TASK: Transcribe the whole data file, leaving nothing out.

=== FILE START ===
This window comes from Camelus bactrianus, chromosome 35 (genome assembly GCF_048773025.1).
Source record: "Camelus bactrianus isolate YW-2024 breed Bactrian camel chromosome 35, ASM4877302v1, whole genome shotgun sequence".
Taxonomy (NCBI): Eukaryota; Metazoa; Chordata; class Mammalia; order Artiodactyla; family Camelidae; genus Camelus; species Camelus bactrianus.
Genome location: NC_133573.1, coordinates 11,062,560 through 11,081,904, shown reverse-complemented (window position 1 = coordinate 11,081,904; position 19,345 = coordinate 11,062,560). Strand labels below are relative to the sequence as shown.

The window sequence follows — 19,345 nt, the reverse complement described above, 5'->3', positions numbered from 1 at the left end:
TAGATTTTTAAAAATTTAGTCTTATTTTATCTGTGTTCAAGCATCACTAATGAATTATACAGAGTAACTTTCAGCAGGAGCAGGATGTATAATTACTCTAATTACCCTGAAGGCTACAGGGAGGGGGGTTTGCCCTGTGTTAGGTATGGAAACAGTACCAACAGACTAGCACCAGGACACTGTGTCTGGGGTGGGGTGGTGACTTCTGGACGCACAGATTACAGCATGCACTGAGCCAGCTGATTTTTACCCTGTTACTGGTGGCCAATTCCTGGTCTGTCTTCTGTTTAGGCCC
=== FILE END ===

This window comes from Camelus bactrianus, chromosome 35 (genome assembly GCF_048773025.1).
Source record: "Camelus bactrianus isolate YW-2024 breed Bactrian camel chromosome 35, ASM4877302v1, whole genome shotgun sequence".
Taxonomy (NCBI): Eukaryota; Metazoa; Chordata; class Mammalia; order Artiodactyla; family Camelidae; genus Camelus; species Camelus bactrianus.
Genome location: NC_133573.1, coordinates 11,062,560 through 11,081,904, shown reverse-complemented (window position 1 = coordinate 11,081,904; position 19,345 = coordinate 11,062,560). Strand labels below are relative to the sequence as shown.

The window sequence follows — 19,345 nt, the reverse complement described above, 5'->3', positions numbered from 1 at the left end:
TAGATTTTTAAAAATTTAGTCTTATTTTATCTGTGTTCAAGCATCACTAATGAATTATACAGAGTAACTTTCAGCAGGAGCAGGATGTATAATTACTCTAATTACCCTGAAGGCTACAGGGAGGGGGGTTTGCCCTGTGTTAGGTATGGAAACAGTACCAACAGACTAGCACCAGGACACTGTGTCTGGGGTGGGGTGGTGACTTCTGGACGCACAGATTACAGCATGCACTGAGCCAGCTGATTTTTACCCTGTTACTGGTGGCCAATTCCTGGTCTGTCTTCTGTTTAGGCCC